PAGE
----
Species-specific reductions in fitness and diversity will change community dynamics by altering species competitive abilities. This will contribute to the expected changes in both the occurrence and relative abundance of individual species in plant communities (Huntley 1991; Peñuelas et al. 2002; Booth & Grime 2003). As Booth & Grime (2003) discovered by manipulating the genetic diversity of experimental grassland communities, reduced genetic diversity may lead to changes in species abundance and reduced community diversity. Working on the same experimental communities, Whitlock (2004) found striking differences between genotypes of several species in terms of their size and abundance within communities. Whitlock suggests that it is these differences between genotypes that are likely to have determined community structure in the earlier study of Booth & Grime (2003). A supplemental finding is that mortality of individual Campanula rotundifolia genotypes increased in low diversity communities, suggesting a direct effect of reduced genetic diversity on the stability of community composition. As Whitlock (2004) demonstrates however, the effect of reducing genetic diversity within communities differs between species, therefore although community stability may decrease, the effect on individual species is not readily predictable.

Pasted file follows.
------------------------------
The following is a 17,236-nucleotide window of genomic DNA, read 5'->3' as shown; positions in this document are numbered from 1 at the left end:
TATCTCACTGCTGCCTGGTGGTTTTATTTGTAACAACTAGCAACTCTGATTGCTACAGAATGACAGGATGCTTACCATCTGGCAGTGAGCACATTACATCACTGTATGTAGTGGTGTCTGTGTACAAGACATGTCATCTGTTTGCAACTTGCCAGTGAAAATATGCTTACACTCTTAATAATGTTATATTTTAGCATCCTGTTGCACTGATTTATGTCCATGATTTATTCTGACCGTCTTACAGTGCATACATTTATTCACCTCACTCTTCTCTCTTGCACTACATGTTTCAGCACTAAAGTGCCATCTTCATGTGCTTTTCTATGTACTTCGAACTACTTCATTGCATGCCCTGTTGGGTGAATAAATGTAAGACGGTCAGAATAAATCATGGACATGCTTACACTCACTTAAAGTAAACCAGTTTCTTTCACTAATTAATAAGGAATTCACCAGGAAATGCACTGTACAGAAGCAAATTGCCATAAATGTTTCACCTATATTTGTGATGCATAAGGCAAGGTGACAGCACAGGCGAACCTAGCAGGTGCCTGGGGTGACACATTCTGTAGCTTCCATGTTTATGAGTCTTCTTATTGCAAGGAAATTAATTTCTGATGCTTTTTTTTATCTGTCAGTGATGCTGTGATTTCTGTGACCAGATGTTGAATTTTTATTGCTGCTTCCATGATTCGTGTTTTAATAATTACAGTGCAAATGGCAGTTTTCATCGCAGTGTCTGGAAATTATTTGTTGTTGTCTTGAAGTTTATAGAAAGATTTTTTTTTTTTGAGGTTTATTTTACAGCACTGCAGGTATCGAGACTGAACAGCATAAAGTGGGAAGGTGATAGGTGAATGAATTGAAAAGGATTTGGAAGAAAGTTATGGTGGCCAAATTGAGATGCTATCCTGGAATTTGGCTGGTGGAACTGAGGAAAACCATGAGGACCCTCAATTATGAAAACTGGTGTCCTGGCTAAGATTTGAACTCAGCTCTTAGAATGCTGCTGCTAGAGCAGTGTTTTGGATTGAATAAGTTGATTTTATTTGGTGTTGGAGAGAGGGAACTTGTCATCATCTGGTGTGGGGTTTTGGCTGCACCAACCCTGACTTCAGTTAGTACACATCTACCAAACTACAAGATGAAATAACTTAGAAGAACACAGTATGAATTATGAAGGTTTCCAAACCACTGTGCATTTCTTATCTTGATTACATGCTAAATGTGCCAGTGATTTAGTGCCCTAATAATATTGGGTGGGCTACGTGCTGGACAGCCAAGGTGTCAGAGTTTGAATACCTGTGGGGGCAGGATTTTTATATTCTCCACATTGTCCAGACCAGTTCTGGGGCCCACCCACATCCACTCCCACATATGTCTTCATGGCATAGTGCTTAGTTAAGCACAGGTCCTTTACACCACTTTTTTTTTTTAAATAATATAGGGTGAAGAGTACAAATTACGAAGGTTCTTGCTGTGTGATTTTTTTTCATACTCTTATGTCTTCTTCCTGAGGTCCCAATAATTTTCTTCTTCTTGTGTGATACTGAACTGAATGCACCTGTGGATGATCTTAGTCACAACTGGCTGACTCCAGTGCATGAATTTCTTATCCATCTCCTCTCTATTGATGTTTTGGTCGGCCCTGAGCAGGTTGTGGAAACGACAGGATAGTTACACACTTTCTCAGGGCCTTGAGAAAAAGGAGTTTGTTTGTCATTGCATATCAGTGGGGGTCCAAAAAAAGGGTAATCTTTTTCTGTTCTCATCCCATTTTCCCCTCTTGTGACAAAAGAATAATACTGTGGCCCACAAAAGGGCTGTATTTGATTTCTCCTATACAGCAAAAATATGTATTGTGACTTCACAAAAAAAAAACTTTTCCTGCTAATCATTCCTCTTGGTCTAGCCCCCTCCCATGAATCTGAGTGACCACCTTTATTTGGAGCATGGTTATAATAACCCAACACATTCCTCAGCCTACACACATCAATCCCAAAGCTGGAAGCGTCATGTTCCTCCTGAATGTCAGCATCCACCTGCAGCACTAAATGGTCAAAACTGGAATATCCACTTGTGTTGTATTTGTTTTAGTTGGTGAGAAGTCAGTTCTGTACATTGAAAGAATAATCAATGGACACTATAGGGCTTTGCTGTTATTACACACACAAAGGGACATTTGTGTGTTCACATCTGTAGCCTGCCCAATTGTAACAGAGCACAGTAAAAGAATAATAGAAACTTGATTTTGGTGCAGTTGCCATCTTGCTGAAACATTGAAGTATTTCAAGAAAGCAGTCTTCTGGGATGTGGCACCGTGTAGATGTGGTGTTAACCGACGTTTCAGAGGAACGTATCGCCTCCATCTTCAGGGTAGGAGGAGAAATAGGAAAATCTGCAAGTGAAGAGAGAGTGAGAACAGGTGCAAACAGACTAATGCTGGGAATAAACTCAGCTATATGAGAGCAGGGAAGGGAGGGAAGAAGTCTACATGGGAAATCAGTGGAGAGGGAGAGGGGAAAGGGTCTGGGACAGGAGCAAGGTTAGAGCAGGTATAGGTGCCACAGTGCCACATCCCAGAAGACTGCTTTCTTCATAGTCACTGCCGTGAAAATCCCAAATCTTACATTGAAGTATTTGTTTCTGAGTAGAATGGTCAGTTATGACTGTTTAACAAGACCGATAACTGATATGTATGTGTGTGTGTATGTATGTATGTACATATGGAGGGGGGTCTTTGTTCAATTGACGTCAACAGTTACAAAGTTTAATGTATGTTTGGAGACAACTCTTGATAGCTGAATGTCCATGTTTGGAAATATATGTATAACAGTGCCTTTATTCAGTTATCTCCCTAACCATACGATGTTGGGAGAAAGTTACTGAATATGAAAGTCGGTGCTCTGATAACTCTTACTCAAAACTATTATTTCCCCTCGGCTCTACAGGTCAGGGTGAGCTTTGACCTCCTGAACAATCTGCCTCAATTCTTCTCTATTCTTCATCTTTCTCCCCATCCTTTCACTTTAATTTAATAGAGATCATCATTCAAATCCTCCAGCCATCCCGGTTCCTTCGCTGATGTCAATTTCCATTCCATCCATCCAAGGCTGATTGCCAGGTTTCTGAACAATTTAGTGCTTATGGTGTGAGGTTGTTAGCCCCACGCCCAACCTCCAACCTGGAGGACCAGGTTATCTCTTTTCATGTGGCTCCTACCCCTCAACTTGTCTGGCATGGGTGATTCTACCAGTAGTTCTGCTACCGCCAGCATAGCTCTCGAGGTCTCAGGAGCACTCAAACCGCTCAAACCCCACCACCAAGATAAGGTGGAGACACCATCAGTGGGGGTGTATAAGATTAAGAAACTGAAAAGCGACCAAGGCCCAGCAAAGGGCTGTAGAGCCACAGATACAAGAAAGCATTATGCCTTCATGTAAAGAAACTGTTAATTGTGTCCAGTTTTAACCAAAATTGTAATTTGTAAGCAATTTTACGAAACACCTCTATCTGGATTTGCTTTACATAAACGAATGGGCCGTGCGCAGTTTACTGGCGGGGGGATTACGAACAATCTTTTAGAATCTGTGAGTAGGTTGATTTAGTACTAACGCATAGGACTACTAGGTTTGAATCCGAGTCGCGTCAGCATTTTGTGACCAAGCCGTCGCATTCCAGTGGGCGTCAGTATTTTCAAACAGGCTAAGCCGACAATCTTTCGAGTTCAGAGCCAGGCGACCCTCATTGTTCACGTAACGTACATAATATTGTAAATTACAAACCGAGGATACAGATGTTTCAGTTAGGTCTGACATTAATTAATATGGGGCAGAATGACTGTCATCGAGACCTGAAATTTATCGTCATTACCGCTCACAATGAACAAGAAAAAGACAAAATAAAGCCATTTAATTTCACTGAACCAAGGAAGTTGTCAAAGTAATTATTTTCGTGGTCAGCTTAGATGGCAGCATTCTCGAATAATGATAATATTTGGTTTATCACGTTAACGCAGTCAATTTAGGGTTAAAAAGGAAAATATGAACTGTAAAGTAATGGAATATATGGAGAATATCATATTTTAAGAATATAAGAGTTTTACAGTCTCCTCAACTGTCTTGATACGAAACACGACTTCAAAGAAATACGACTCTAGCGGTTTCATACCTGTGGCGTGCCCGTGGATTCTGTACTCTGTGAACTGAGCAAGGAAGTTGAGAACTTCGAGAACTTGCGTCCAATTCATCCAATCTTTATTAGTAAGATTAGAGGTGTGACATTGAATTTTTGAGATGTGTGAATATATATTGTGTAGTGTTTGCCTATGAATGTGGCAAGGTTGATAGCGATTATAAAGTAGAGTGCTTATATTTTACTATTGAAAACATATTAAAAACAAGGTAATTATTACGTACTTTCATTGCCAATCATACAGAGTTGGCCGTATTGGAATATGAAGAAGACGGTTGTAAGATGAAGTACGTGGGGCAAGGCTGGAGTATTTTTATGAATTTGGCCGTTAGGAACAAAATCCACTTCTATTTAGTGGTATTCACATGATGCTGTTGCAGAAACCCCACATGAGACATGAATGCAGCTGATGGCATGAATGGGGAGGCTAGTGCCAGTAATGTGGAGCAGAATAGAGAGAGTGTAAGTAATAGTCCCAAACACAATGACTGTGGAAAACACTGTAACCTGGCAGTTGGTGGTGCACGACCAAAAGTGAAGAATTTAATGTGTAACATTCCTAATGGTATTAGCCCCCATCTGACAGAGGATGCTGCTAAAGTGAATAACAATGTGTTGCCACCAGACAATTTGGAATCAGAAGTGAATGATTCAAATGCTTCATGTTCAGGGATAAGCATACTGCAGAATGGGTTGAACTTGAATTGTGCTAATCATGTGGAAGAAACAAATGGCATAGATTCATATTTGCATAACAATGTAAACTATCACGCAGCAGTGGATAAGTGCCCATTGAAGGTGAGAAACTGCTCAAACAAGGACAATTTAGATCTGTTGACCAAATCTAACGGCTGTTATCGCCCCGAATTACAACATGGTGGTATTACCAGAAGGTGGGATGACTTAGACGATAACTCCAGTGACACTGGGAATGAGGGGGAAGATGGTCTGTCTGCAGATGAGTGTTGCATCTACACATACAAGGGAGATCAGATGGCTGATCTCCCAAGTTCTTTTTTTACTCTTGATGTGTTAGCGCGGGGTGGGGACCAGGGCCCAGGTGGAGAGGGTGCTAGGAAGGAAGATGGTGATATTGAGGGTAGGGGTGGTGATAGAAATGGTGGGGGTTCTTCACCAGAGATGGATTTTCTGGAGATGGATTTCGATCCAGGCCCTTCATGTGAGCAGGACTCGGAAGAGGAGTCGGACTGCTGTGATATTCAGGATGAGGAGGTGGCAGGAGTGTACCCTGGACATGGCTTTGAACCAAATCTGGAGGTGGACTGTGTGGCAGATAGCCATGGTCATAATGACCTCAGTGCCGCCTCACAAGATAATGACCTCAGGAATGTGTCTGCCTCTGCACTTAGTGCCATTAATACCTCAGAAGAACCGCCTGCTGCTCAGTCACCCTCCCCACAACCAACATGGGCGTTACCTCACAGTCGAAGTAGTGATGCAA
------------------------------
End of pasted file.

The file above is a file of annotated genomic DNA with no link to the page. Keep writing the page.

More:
In species with widespread distributions and well-connected populations, a reduction of genetic diversity within populations is likely to contribute to population extinctions, but is less likely to threaten the existence of the species. The consequences for rare species and those occurring in isolated habitats (e.g. high alpine species) are likely to be more severe, because their populations are likely to be less numerous and may be less well connected or occur over narrow geographical regions. For many such species, even where efforts are made to manage population sizes, a reduction in fitness may result from the effects of changing climate alone (Lynch & Lande 1993). The combination of reduced fitness interacting with a potential reduction in diversity may be catastrophic (Shaffer & Samson 1985; Gilpin & Soulé 1986) and lead to local or widespread population extinctions.